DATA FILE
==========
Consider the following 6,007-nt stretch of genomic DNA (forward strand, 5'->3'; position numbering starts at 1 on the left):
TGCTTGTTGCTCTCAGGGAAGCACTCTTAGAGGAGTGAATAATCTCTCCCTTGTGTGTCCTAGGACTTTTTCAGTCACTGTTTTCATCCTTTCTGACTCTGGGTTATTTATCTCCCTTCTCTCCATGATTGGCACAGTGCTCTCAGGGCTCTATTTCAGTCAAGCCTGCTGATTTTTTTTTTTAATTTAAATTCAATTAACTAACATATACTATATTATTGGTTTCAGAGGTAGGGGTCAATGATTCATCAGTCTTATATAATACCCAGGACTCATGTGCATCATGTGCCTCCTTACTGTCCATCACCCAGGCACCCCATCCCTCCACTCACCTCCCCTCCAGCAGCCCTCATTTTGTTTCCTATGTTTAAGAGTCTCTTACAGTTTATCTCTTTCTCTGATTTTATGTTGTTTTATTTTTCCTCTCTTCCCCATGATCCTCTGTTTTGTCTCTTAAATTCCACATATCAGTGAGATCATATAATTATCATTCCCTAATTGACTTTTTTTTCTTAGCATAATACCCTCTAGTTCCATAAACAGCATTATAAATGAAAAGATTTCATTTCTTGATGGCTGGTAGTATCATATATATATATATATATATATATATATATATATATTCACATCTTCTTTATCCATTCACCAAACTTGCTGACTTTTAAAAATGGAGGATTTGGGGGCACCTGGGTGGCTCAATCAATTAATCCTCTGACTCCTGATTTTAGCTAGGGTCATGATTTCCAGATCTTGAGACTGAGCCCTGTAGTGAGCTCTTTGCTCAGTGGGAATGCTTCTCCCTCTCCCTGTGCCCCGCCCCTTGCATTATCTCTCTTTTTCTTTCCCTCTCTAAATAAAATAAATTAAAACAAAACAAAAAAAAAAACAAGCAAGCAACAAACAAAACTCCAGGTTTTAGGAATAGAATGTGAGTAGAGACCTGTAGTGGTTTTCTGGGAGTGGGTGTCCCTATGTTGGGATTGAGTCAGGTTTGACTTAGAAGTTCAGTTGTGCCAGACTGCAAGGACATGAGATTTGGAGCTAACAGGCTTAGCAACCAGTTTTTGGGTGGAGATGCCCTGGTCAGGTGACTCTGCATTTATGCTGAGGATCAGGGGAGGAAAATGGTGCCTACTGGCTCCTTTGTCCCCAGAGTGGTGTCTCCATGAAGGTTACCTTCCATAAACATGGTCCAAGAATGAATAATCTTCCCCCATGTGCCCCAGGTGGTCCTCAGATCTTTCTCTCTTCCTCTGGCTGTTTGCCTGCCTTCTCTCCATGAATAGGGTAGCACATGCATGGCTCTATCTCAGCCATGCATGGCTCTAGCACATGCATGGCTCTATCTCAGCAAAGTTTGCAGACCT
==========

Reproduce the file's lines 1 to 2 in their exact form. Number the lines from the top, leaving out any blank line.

Consider the following 6,007-nt stretch of genomic DNA (forward strand, 5'->3'; position numbering starts at 1 on the left):
TGCTTGTTGCTCTCAGGGAAGCACTCTTAGAGGAGTGAATAATCTCTCCCTTGTGTGTCCTAGGACTTTTTCAGTCACTGTTTTCATCCTTTCTGACTCTGGGTTATTTATCTCCCTTCTCTCCATGATTGGCACAGTGCTCTCAGGGCTCTATTTCAGTCAAGCCTGCTGATTTTTTTTTTTAATTTAAATTCAATTAACTAACATATACTATATTATTGGTTTCAGAGGTAGGGGTCAATGATTCATCAGTCTTATATAATACCCAGGACTCATGTGCATCATGTGCCTCCTTACTGTCCATCACCCAGGCACCCCATCCCTCCACTCACCTCCCCTCCAGCAGCCCTCATTTTGTTTCCTATGTTTAAGAGTCTCTTACAGTTTATCTCTTTCTCTGATTTTATGTTGTTTTATTTTTCCTCTCTTCCCCATGATCCTCTGTTTTGTCTCTTAAATTCCACATATCAGTGAGATCATATAATTATCATTCCCTAATTGACTTTTTTTTCTTAGCATAATACCCTCTAGTTCCATAAACAGCATTATAAATGAAAAGATTTCATTTCTTGATGGCTGGTAGTATCATATATATATATATATATATATATATATATATATATTCACATCTTCTTTATCCATTCACCAAACTTGCTGACTTTTAAAAATGGAGGATTTGGGGGCACCTGGGTGGCTCAATCAATTAATCCTCTGACTCCTGATTTTAGCTAGGGTCATGATTTCCAGATCTTGAGACTGAGCCCTGTAGTGAGCTCTTTGCTCAGTGGGAATGCTTCTCCCTCTCCCTGTGCCCCGCCCCTTGCATTATCTCTCTTTTTCTTTCCCTCTCTAAATAAAATAAATTAAAACAAAACAAAAAAAAAAACAAGCAAGCAACAAACAAAACTCCAGGTTTTAGGAATAGAATGTGAGTAGAGACCTGTAGTGGTTTTCTGGGAGTGGGTGTCCCTATGTTGGGATTGAGTCAGGTTTGACTTAGAAGTTCAGTTGTGCCAGACTGCAAGGACATGAGATTTGGAGCTAACAGGCTTAGCAACCAGTTTTTGGGTGGAGATGCCCTGGTCAGGTGACTCTGCATTTATGCTGAGGATCAGGGGAGGAAAATGGTGCCTACTGGCTCCTTTGTCCCCAGAGTGGTGTCTCCATGAAGGTTACCTTCCATAAACATGGTCCAAGAATGAATAATCTTCCCCCATGTGCCCCAGGTGGTCCTCAGATCTTTCTCTCTTCCTCTGGCTGTTTGCCTGCCTTCTCTCCATGAATAGGGTAGCACATGCATGGCTCTATCTCAGCCATGCATGGCTCTAGCACATGCATGGCTCTATCTCAGCAAAGTTTGCAGACCT